I started therapy in 2020. 

And I still feel sorry for my mental health professional, because she had to deal with a myriad of trauma from the last decades. Most of the trauma I safely stored away; I suppressed all of it because I didn’t have the energy to actually deal with it. Especially during the time where I was looking for a diagnosis, I didn’t even have the bandwidth to really digest every medical trauma I had experienced – from almost dying from a false treatment to being gaslight, belittled and doubted by medical professionals – because I was in fight mode; I was focused on finding answers and simply pushed everything else aside. 

It’s like a house with thousand rooms.

My recent favorite metaphor for my mental health is a house with thousand rooms. But there are hidden rooms behind some of those rooms too. So in therapy, I am opening a door at a time. Sometimes, I know what’s waiting inside the room; sometimes, I don’t. Sometimes, it’s a big mess that takes months to clean up. Sometimes, when I clean up the mess in one room, a hidden door appears under all the garbage and leads to a much deeper issue that was covered up by all the mess. 

It’s the first time I actually clean up the mess. 

Slowly but steadily, I get through all the rooms and clean up all the trauma and other issues I just pushed away for years. I always thought I had ‘dealt’ with everything while I really hid it behind closed doors and never opened them again. I think my therapist would call that ‘compartmentalizing.’ So while I compartmentalized many of my past traumata, I am now actually working on them. It’s been really tough the first couple of weeks, but once I overcame the biggest problems, it got easier, and now I really only check in with my therapist to handle challenges right when they arise without suppressing them, like I was so used to.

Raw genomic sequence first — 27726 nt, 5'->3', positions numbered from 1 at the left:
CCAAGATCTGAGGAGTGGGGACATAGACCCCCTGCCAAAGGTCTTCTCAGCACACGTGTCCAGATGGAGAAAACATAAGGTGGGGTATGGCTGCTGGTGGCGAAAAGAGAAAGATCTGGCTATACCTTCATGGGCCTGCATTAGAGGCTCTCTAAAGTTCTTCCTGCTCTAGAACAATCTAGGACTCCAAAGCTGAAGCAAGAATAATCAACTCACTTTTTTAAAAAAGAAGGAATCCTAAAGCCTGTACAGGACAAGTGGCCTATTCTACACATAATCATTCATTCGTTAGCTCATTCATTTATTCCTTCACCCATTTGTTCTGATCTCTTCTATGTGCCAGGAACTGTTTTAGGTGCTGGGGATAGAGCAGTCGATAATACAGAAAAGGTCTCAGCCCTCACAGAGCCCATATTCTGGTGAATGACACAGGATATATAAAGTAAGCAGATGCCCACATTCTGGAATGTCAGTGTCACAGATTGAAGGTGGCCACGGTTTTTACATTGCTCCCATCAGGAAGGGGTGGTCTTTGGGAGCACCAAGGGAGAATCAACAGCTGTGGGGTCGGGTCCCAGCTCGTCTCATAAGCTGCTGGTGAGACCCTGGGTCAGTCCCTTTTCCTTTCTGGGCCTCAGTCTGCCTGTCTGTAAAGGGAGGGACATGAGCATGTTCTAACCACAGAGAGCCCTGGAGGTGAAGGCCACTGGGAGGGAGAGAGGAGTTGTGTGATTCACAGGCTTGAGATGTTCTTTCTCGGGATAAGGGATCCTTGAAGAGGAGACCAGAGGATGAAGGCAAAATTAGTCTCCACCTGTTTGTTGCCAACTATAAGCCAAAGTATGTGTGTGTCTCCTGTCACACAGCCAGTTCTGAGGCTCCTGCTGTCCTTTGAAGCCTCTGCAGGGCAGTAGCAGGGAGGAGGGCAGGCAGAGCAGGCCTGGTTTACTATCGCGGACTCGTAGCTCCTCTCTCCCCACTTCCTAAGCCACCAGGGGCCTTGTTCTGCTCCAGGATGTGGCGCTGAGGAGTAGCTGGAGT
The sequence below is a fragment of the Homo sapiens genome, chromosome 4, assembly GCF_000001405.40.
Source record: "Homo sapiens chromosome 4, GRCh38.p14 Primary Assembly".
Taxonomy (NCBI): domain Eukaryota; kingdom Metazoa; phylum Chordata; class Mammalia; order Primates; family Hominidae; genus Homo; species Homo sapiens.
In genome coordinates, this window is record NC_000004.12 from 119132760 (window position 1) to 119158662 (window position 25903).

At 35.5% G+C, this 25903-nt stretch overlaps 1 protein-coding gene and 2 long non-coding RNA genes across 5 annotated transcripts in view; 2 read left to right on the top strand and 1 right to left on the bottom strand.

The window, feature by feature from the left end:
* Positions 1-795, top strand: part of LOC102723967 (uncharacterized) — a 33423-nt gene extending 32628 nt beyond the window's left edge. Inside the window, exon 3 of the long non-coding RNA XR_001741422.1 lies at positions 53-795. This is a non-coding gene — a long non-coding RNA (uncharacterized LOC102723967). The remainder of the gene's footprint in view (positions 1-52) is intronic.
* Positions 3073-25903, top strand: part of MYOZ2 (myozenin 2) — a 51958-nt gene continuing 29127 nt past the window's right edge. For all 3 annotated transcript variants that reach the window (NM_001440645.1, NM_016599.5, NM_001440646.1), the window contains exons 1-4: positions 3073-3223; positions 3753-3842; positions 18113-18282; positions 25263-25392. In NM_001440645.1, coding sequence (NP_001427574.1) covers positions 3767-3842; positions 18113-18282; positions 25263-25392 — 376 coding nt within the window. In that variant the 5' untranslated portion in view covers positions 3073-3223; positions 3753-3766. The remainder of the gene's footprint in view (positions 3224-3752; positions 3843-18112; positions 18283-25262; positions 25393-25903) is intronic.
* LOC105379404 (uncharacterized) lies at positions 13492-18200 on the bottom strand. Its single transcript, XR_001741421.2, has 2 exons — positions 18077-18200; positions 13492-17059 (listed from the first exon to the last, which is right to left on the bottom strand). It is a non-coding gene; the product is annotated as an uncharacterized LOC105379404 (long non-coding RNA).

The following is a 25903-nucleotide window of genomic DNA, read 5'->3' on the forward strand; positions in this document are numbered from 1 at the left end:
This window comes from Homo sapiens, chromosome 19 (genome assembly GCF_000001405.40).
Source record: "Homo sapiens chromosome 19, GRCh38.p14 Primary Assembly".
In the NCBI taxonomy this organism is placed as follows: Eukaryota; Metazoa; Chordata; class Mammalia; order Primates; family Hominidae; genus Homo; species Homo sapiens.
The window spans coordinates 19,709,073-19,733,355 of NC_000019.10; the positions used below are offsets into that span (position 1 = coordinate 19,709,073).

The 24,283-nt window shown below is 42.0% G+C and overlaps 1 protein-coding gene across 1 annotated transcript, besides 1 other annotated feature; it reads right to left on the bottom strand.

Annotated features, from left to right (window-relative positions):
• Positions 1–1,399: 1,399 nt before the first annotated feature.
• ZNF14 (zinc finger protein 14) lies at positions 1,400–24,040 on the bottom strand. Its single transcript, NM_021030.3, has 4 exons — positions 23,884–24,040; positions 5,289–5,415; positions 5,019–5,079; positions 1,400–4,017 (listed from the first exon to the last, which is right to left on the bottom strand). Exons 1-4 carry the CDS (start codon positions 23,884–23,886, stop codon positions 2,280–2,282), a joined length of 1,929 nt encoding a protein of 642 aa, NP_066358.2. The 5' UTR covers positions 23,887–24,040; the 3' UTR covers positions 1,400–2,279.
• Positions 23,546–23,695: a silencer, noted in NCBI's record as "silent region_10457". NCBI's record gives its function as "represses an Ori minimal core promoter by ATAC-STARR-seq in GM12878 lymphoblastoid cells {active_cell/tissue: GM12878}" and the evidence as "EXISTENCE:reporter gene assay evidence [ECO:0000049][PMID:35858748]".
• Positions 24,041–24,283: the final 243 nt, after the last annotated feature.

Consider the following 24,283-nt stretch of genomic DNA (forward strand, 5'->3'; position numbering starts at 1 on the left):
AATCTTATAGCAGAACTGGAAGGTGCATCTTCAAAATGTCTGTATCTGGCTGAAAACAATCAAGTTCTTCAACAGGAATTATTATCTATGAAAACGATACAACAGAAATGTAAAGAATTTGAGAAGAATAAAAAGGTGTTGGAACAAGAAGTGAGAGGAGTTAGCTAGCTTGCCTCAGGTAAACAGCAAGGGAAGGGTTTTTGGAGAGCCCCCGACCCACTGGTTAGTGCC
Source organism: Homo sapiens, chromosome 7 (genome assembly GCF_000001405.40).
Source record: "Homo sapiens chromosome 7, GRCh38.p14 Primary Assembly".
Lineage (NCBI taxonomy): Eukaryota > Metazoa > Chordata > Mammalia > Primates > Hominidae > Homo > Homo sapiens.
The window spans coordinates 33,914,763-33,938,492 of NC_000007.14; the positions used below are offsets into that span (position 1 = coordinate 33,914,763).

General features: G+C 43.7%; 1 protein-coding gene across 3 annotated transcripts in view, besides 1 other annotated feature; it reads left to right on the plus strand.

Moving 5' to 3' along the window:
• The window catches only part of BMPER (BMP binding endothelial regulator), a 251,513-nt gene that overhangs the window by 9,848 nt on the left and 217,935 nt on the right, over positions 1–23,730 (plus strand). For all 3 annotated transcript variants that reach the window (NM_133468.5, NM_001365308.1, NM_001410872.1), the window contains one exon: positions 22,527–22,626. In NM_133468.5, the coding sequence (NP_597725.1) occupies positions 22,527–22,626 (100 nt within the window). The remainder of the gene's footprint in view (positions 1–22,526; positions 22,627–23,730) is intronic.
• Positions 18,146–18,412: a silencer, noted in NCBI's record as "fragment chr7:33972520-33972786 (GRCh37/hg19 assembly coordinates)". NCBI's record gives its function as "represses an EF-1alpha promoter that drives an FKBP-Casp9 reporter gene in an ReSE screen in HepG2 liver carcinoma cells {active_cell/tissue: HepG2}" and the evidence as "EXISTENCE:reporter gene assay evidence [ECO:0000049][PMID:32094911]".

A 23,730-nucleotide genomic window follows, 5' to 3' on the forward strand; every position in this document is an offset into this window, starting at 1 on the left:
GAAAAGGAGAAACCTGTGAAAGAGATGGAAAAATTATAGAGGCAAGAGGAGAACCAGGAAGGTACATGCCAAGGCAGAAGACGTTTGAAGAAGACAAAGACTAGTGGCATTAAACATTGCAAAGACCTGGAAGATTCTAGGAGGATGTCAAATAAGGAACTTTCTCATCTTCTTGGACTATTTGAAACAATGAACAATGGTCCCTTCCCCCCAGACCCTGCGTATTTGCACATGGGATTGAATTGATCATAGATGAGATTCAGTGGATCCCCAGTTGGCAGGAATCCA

So why have I changed my mind about therapy?

Apparently, for once, because talking to my therapist always makes me feel much better. She helped me to be the most stable and centered person I have been in a long time, and my anxiety and stress levels are much reduced since I started talking to her. I am generally happier and in a better mood. However, I could have had this much earlier. Due to the fact that I never actually dealt with any of my trauma, I had a lot of hard work to do once I started therapy a year ago. I feel a lot of it was unnecessary, had I dealt with all these issues right when they arose. But better late than never, right?